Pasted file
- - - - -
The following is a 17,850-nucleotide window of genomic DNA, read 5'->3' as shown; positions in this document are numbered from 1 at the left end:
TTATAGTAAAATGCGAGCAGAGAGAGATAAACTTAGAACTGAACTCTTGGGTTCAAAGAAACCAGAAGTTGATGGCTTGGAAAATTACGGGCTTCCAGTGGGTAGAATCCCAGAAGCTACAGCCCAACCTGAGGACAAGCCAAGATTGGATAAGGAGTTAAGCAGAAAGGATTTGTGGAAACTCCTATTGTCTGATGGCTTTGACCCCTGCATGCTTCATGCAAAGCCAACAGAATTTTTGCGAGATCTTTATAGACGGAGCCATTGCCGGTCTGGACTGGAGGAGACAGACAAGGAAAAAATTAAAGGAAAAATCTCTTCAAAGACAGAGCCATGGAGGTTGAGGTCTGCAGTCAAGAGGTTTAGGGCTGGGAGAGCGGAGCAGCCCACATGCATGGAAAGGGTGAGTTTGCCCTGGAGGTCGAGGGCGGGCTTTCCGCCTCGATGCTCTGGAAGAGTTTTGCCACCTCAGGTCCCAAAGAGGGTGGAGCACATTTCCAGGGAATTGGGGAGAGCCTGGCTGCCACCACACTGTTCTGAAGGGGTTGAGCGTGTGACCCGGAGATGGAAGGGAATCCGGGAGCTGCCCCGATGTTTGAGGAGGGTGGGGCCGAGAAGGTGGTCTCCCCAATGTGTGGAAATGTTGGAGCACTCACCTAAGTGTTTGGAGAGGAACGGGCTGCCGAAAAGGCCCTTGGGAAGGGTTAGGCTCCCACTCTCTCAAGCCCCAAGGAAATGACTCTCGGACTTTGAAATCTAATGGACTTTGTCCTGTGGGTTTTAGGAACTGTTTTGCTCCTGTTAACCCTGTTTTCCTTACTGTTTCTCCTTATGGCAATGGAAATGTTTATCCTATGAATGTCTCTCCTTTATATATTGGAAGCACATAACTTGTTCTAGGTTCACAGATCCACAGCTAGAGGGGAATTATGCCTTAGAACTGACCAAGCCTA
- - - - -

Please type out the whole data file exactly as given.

The following is a 17,850-nucleotide window of genomic DNA, read 5'->3' as shown; positions in this document are numbered from 1 at the left end:
TTATAGTAAAATGCGAGCAGAGAGAGATAAACTTAGAACTGAACTCTTGGGTTCAAAGAAACCAGAAGTTGATGGCTTGGAAAATTACGGGCTTCCAGTGGGTAGAATCCCAGAAGCTACAGCCCAACCTGAGGACAAGCCAAGATTGGATAAGGAGTTAAGCAGAAAGGATTTGTGGAAACTCCTATTGTCTGATGGCTTTGACCCCTGCATGCTTCATGCAAAGCCAACAGAATTTTTGCGAGATCTTTATAGACGGAGCCATTGCCGGTCTGGACTGGAGGAGACAGACAAGGAAAAAATTAAAGGAAAAATCTCTTCAAAGACAGAGCCATGGAGGTTGAGGTCTGCAGTCAAGAGGTTTAGGGCTGGGAGAGCGGAGCAGCCCACATGCATGGAAAGGGTGAGTTTGCCCTGGAGGTCGAGGGCGGGCTTTCCGCCTCGATGCTCTGGAAGAGTTTTGCCACCTCAGGTCCCAAAGAGGGTGGAGCACATTTCCAGGGAATTGGGGAGAGCCTGGCTGCCACCACACTGTTCTGAAGGGGTTGAGCGTGTGACCCGGAGATGGAAGGGAATCCGGGAGCTGCCCCGATGTTTGAGGAGGGTGGGGCCGAGAAGGTGGTCTCCCCAATGTGTGGAAATGTTGGAGCACTCACCTAAGTGTTTGGAGAGGAACGGGCTGCCGAAAAGGCCCTTGGGAAGGGTTAGGCTCCCACTCTCTCAAGCCCCAAGGAAATGACTCTCGGACTTTGAAATCTAATGGACTTTGTCCTGTGGGTTTTAGGAACTGTTTTGCTCCTGTTAACCCTGTTTTCCTTACTGTTTCTCCTTATGGCAATGGAAATGTTTATCCTATGAATGTCTCTCCTTTATATATTGGAAGCACATAACTTGTTCTAGGTTCACAGATCCACAGCTAGAGGGGAATTATGCCTTAGAACTGACCAAGCCTA